Constructive Engagement News

News about American diplomacy, constructive engagement, and isolation of adversaries.


Syria wants talks on Iraq
Bashar al-Assad told ABC's "Good Morning America" in an interview in Damascus, Syria's capital, that Bush administration officials were "not willing to achieve peace; they don't have the will and they don't have the vision."

In contrast, he praised Bush's father, President George H.W. Bush, who sponsored a 1991 Arab-Israeli peace conference that included Syria. Assad said the elder Bush had the "will to achieve peace."


[click here for a partial transcript of the interview]


Bush's Diplomacy Allergy
As war in the Middle East rages, even some conservatives are calling for the U.S. to start talking to its enemies, not just its friends.
Talking to Evil
There simply is no substitute for engaging directly, even with brutal regimes, as President Richard Nixon did so successfully with Mao's China.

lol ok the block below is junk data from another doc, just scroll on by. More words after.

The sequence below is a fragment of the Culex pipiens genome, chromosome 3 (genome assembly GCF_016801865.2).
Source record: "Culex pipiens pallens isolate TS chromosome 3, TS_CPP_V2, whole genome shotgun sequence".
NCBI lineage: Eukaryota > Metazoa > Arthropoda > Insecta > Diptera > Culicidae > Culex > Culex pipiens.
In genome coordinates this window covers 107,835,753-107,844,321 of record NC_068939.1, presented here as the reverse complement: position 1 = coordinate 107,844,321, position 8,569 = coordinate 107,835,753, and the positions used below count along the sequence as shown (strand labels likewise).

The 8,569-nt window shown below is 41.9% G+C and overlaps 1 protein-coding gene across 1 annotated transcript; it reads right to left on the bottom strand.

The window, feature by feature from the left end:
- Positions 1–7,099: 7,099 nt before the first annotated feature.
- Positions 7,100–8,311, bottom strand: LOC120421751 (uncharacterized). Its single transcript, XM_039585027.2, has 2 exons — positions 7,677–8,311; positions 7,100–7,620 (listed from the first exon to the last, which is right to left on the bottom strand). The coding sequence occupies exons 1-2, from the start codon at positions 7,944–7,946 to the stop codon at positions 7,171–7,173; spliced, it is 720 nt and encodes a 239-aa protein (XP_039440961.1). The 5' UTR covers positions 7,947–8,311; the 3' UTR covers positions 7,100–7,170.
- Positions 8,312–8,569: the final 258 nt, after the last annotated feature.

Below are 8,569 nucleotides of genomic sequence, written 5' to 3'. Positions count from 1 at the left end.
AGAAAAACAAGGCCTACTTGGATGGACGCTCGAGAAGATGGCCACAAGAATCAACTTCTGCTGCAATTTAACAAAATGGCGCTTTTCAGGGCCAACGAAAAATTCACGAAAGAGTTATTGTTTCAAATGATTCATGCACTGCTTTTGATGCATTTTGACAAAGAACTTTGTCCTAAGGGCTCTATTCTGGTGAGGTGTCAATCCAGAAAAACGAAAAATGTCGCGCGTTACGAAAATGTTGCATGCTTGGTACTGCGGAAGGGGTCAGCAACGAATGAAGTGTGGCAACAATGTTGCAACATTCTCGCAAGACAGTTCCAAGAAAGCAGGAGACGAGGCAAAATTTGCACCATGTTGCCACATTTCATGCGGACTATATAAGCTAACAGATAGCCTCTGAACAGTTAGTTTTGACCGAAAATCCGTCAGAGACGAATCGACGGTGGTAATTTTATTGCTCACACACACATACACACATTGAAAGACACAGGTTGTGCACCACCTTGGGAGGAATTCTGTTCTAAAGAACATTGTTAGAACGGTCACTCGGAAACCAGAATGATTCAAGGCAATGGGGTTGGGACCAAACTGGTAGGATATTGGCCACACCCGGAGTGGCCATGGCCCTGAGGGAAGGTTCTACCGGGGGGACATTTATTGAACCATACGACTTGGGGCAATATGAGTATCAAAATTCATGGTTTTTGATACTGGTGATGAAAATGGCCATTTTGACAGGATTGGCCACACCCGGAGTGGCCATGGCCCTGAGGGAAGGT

Dealing with Tehran: Assessing U.S. Diplomatic Options Toward Iran

Flynt Leverett lays out a comprehensive strategy for diplomatic engagement with Iran. Leverett says that a successful resolution of the Iranian nuclear issue requires a “grand bargain” between the United States and Iran—that is, an overarching framework in which outstanding bilateral differences are resolved as a package.

Critics Cite 'Constrained' Mideast Policy

The Bush administration's policy of refusing to engage with nations and groups linked to terrorism, including Syria, Iran and Palestinian factions, has sharply limited U.S. maneuvering room during the war between Israel and Hezbollah, according to former administration officials and outside experts.

TURMOIL IN THE MIDEAST: NEWS ANALYSIS; U.S., Needing Options, Finds Its Hands Tied

By and large, the Bush administration has sought to deal with the Middle East in bold strokes, emphasizing regime change and democracy but spurning the garden-variety diplomacy of mediating conflicts between Israel and its rivals.

"Cabal" Blocked 2003 Nuclear Talks with Iran
The George W. Bush administration failed to enter into negotiations with Iran on its nuclear programme in May 2003 because neoconservative zealots who advocated destabilisation and regime change were able to block any serious diplomatic engagement with Tehran, according to former administration officials.